There is no elaborate technology that keeps liquor stores honest. Retailers are required to check identification to make sure that a person is old enough to purchase alcohol. A license can be swiped at a computer terminal to determine its veracity, but most retailers don't take this extra step. We know that young people do make illegal purchases and some retailers look the other way. However, the system works with little or no high tech wizardry. Why? Because the state occasionally sends out underage kids with fake ID's to try and purchase liquor. If an establishment gets caught, they face stiff fines and if they habitually offend, they'll lose their license and business.
Why can't we bring this simple and effective method to the state's EBT system? The state's top welfare official has admitted that the technology does not exist to prohibit welfare recipients from using their EBT cards to purchase liquor or anything else that taxpayer dollars should not be wasted on. If an EBT card is used in a supermarket, the card can't tell the difference between a loaf of rye bread and a fifth of rye whiskey, but the clerk can. So why not develop a list of items that cannot be purchased with an EBT card? Then, if a retailer is caught making a sale, they'd be subject to the same penalties as a liquor store that sells to minors. The state could simply use the same kids who do the stings at liquor stores. Give them an EBT card and send them out to purchase liquor. If the store sells, it's a two for one offense.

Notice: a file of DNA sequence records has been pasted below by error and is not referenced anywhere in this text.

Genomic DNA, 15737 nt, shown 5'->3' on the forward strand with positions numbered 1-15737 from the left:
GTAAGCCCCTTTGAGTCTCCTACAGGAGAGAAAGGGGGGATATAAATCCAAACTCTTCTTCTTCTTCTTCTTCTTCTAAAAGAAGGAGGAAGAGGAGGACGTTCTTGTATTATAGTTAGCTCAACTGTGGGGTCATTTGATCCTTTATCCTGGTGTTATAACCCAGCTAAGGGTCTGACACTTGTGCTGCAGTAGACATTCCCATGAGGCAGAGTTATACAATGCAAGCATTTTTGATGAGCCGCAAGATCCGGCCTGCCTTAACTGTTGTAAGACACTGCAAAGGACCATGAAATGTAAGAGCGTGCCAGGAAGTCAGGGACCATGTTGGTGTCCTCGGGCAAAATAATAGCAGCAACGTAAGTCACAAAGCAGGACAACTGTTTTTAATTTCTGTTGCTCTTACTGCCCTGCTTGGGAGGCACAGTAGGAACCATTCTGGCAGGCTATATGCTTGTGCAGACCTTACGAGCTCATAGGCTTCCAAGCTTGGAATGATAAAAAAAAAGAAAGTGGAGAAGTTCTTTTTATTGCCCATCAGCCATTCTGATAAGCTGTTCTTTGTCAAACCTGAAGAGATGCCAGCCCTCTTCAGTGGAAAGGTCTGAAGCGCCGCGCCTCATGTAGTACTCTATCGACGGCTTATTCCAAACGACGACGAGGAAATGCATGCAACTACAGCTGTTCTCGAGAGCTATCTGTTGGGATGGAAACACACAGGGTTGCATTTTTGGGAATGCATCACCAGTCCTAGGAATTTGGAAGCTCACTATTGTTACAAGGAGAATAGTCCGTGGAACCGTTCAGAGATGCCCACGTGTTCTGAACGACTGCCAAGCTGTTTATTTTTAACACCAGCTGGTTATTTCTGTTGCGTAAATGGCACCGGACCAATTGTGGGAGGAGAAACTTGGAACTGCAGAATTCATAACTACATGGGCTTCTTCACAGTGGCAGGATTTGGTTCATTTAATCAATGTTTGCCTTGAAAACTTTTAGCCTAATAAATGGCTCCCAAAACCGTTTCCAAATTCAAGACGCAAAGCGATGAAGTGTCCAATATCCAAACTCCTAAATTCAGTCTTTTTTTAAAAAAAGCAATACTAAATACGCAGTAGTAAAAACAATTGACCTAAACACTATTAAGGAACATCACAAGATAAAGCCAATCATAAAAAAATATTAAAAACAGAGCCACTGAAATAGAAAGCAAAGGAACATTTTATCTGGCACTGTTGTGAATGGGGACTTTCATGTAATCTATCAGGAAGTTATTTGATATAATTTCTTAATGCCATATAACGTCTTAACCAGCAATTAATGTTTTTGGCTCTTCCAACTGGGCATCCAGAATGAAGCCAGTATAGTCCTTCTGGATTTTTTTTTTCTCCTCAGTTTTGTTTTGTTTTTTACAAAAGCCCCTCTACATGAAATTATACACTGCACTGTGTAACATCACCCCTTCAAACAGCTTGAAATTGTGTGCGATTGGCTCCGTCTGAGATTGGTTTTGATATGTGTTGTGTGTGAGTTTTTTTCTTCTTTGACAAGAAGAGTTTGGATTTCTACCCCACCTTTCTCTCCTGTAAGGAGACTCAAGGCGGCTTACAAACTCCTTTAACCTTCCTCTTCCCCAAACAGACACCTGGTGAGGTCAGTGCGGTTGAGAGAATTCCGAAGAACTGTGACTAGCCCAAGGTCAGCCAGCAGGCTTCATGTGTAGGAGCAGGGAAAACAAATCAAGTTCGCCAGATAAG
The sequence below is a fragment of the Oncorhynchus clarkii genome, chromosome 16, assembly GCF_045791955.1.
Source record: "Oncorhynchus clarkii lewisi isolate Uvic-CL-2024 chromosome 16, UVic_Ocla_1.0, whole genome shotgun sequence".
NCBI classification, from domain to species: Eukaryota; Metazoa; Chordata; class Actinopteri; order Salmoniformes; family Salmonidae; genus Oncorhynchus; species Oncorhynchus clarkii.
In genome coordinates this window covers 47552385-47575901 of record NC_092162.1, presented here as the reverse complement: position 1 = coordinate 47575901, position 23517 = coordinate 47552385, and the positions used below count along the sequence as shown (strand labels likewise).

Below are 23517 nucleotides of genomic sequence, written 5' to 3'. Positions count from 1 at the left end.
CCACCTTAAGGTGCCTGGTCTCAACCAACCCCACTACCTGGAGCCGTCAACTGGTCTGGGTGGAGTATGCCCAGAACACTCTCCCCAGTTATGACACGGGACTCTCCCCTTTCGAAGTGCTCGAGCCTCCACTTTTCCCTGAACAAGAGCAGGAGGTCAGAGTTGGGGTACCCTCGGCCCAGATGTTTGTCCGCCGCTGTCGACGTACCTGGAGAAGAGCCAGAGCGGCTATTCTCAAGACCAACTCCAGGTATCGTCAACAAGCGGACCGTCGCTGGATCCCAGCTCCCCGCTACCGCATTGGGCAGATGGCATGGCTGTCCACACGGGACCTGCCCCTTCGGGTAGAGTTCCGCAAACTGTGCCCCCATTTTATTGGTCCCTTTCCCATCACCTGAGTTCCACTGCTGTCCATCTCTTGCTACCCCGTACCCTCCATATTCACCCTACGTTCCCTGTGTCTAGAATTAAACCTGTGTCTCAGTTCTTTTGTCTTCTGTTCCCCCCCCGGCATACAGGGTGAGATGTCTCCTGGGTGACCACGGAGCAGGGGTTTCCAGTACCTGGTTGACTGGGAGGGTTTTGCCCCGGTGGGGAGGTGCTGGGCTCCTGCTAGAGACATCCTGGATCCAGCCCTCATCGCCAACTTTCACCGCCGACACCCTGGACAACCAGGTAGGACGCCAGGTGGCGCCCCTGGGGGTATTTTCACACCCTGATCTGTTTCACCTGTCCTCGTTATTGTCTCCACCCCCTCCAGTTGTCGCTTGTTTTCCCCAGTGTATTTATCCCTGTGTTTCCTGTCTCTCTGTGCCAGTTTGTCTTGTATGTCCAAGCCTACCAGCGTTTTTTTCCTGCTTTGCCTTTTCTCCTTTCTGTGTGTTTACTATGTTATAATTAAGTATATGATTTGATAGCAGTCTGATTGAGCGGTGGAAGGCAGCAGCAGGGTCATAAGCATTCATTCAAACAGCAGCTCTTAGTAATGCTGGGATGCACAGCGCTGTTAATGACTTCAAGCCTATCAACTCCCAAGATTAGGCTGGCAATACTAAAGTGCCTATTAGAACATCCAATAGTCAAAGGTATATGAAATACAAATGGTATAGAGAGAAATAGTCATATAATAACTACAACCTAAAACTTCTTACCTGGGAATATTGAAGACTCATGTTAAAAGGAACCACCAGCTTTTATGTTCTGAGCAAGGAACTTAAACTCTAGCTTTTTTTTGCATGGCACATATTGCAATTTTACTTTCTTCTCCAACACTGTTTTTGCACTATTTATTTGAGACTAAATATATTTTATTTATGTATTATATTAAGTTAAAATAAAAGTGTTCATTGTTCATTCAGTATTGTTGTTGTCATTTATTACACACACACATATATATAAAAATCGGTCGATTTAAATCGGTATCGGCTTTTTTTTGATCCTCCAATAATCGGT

There is one problem with this proposal. Governor Deval Patrick refuses to stop welfare recipients from withdrawing cash from an ATM with their EBT card. There's also a low tech solution to this problem. Wait two more years and elect a governor who will.
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